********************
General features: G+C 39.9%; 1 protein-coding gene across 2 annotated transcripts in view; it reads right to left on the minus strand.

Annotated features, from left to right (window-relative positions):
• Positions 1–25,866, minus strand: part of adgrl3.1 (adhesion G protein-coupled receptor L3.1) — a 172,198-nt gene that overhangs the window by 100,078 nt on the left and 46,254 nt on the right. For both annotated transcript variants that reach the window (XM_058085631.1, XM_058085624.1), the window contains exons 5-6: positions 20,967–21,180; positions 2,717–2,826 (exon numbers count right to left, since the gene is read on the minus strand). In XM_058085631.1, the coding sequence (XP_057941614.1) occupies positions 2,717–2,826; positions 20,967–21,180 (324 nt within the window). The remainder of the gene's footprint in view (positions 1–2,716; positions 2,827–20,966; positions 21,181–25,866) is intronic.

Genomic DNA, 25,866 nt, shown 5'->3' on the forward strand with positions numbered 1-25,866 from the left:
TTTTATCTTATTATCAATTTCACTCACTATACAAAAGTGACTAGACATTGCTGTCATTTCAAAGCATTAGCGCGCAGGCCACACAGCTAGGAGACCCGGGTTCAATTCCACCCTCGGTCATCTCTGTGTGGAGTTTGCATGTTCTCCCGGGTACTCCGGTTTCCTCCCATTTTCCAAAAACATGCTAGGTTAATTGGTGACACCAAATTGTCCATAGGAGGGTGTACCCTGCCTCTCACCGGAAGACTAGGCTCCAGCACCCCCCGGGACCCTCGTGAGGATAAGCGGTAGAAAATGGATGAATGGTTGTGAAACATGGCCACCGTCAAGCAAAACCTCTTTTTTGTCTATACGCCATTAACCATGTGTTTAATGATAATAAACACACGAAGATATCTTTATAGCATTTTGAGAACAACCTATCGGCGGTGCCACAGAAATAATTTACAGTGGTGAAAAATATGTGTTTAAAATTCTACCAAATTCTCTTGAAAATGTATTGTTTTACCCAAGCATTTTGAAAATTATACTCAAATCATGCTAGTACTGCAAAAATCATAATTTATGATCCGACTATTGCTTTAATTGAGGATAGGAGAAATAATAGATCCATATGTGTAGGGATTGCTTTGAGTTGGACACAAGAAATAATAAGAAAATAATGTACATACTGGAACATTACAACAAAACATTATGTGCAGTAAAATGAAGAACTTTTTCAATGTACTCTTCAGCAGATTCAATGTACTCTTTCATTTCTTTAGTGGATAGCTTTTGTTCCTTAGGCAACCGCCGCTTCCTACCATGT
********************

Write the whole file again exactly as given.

General features: G+C 39.9%; 1 protein-coding gene across 2 annotated transcripts in view; it reads right to left on the minus strand.

Annotated features, from left to right (window-relative positions):
• Positions 1–25,866, minus strand: part of adgrl3.1 (adhesion G protein-coupled receptor L3.1) — a 172,198-nt gene that overhangs the window by 100,078 nt on the left and 46,254 nt on the right. For both annotated transcript variants that reach the window (XM_058085631.1, XM_058085624.1), the window contains exons 5-6: positions 20,967–21,180; positions 2,717–2,826 (exon numbers count right to left, since the gene is read on the minus strand). In XM_058085631.1, the coding sequence (XP_057941614.1) occupies positions 2,717–2,826; positions 20,967–21,180 (324 nt within the window). The remainder of the gene's footprint in view (positions 1–2,716; positions 2,827–20,966; positions 21,181–25,866) is intronic.

Genomic DNA, 25,866 nt, shown 5'->3' on the forward strand with positions numbered 1-25,866 from the left:
TTTTATCTTATTATCAATTTCACTCACTATACAAAAGTGACTAGACATTGCTGTCATTTCAAAGCATTAGCGCGCAGGCCACACAGCTAGGAGACCCGGGTTCAATTCCACCCTCGGTCATCTCTGTGTGGAGTTTGCATGTTCTCCCGGGTACTCCGGTTTCCTCCCATTTTCCAAAAACATGCTAGGTTAATTGGTGACACCAAATTGTCCATAGGAGGGTGTACCCTGCCTCTCACCGGAAGACTAGGCTCCAGCACCCCCCGGGACCCTCGTGAGGATAAGCGGTAGAAAATGGATGAATGGTTGTGAAACATGGCCACCGTCAAGCAAAACCTCTTTTTTGTCTATACGCCATTAACCATGTGTTTAATGATAATAAACACACGAAGATATCTTTATAGCATTTTGAGAACAACCTATCGGCGGTGCCACAGAAATAATTTACAGTGGTGAAAAATATGTGTTTAAAATTCTACCAAATTCTCTTGAAAATGTATTGTTTTACCCAAGCATTTTGAAAATTATACTCAAATCATGCTAGTACTGCAAAAATCATAATTTATGATCCGACTATTGCTTTAATTGAGGATAGGAGAAATAATAGATCCATATGTGTAGGGATTGCTTTGAGTTGGACACAAGAAATAATAAGAAAATAATGTACATACTGGAACATTACAACAAAACATTATGTGCAGTAAAATGAAGAACTTTTTCAATGTACTCTTCAGCAGATTCAATGTACTCTTTCATTTCTTTAGTGGATAGCTTTTGTTCCTTAGGCAACCGCCGCTTCCTACCATGT